Follow the Money
The Clintons Can’t Shake Their Reputation for Ethical Shadiness
Questionable deals continue to tarnish Bill and Hillary Clinton, writes Lloyd Green.
Once again, the carnival that is Bill and Hillary is back in the news. Come to think of it, the underbelly of Clinton & Co. has been on display all summer.
Last week, businessman Troy White pleaded guilty to federal charges arising from a Clinton for President campaign scheme hatched five years ago with the help of key Clinton supporter Jeffrey E. Thompson. The scheme was designed to assist Hillary’s ground game in the run-up to the March 2008 Texas Democratic Primary—which she ultimately won.
According to the underlying legal documents, more than $608,000 was channeled to White to hire “street teams.” But the saga didn’t end with White or Thompson.
Enter Minyon Moore, director of Bill Clinton’s White House political affairs shop, a member of Hillary Clinton’s inner circle, and former right hand to then-Democratic National Committee chair and now Virginia gubernatorial wannabe Terry McAuliffe. In an email to White, Minyon wrote, “I am piping up saying we need your services,” adding “I will fight for it.” Although Moore was the conduit between Thompson and White, she has since proclaimed her innocence.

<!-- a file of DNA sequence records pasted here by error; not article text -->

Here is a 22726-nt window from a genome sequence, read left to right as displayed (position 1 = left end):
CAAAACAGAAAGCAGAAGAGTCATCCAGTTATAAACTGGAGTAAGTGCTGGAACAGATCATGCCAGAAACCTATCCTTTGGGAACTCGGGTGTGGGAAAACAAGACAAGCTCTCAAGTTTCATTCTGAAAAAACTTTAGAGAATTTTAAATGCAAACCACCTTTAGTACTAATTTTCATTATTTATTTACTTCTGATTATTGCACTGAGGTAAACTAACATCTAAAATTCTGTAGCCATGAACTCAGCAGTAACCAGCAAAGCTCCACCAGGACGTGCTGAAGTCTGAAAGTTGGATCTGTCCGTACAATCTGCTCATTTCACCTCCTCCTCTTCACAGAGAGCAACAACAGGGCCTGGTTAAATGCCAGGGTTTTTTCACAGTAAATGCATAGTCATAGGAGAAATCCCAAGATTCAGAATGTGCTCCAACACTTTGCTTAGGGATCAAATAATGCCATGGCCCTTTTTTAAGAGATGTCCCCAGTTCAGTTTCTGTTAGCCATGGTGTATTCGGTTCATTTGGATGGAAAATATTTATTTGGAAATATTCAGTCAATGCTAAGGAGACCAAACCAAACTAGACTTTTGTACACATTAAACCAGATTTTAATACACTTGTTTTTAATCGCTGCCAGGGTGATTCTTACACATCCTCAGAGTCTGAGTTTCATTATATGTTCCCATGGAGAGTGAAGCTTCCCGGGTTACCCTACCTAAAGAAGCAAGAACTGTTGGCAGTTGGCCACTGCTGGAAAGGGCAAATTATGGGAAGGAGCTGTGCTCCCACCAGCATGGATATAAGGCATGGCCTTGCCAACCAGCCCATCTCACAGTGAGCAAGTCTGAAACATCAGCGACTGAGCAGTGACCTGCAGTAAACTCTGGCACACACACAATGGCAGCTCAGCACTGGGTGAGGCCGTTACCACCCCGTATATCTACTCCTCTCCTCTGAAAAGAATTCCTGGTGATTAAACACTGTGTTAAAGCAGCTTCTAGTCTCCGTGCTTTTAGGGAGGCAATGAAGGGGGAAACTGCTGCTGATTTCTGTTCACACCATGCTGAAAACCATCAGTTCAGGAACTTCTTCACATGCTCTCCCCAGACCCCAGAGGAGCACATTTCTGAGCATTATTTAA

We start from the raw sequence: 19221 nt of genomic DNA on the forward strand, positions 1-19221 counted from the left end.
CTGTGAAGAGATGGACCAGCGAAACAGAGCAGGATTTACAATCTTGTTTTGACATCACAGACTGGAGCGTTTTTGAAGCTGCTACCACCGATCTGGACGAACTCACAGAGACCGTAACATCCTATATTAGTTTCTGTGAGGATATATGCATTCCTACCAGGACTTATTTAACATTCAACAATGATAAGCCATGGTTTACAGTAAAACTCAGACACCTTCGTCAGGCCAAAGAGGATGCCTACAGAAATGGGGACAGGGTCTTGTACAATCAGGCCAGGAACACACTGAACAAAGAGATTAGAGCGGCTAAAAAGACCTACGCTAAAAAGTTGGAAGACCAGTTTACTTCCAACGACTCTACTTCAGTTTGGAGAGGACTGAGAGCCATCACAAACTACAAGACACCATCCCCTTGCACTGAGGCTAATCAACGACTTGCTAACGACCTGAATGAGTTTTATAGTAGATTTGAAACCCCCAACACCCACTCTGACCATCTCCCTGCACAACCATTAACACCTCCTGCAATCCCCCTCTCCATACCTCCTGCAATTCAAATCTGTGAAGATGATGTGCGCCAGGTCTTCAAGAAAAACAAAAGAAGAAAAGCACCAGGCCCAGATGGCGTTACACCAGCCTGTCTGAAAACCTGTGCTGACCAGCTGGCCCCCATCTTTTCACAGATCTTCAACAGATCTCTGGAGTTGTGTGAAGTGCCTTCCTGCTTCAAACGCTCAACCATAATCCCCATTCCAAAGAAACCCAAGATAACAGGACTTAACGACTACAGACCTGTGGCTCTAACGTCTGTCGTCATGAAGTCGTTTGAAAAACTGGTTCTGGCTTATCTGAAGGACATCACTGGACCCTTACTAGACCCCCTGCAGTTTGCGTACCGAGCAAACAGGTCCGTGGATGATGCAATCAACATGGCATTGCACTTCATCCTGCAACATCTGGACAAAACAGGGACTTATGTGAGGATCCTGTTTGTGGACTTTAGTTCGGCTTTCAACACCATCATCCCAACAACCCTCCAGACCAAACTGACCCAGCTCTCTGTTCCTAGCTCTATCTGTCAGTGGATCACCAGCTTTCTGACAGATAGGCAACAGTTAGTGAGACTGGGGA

According to her government relations firm, Moore has been “fully cooperating” with the federal investigation and “was entirely unaware of any inappropriate activities.” Note the wiggle word, “inappropriate.” Note the self-absolving, “fully cooperating.”
Moore is no stranger to Hillary’s cravings for cash. After Hillary lost her presidential bid, Moore negotiated with the Obama campaign on the details of Clinton’s departure from the race, including her role at the convention and resolution of her debt. According to the Associated Press, Team Clinton had argued, “Clinton can spend more time helping Obama if she isn’t raising money to pay her bills.” Fittingly, as their negotiations proceeded, Barack Obama and his future Commerce Secretary Penny Pritzker each cut $4,600 contributions to Hillary’s war chest.
Put kindly, the Clintons have a tropism towards other people’s money. Put more bluntly, Hill and Bill are the Bonnie and Clyde of campaign fundraising.
Who can forget Clinton’s final-days pardon of fugitive oil trader and Scooter Libby client, the now late Marc Rich, or those Lincoln Bedroom sleepovers? In the incredulous words of DreamWorks' David Geffen, a big-time Democratic donor and former fan of the Clintons, “Marc Rich getting pardoned? An oil-profiteer expatriate who left the country rather than pay taxes or face justice?”
But no need to dwell on the past. Although New Yorkers gave Anthony Weiner a loud NO last Tuesday, his wife Huma Abedin is still with us, courtesy of Hillary. According to reports, Abedin was the beneficiary of an unusual arrangement by which she was permitted to be a part-time State Department employee, while juggling three consulting jobs, each being connected to the Clintons.
Hillary and Abedin have not offered an explanation for this scam—this seemingly legal scam. Apparently, not much has really changed since Bill took a $2 tax deduction for each pair of underwear that he donated to charity.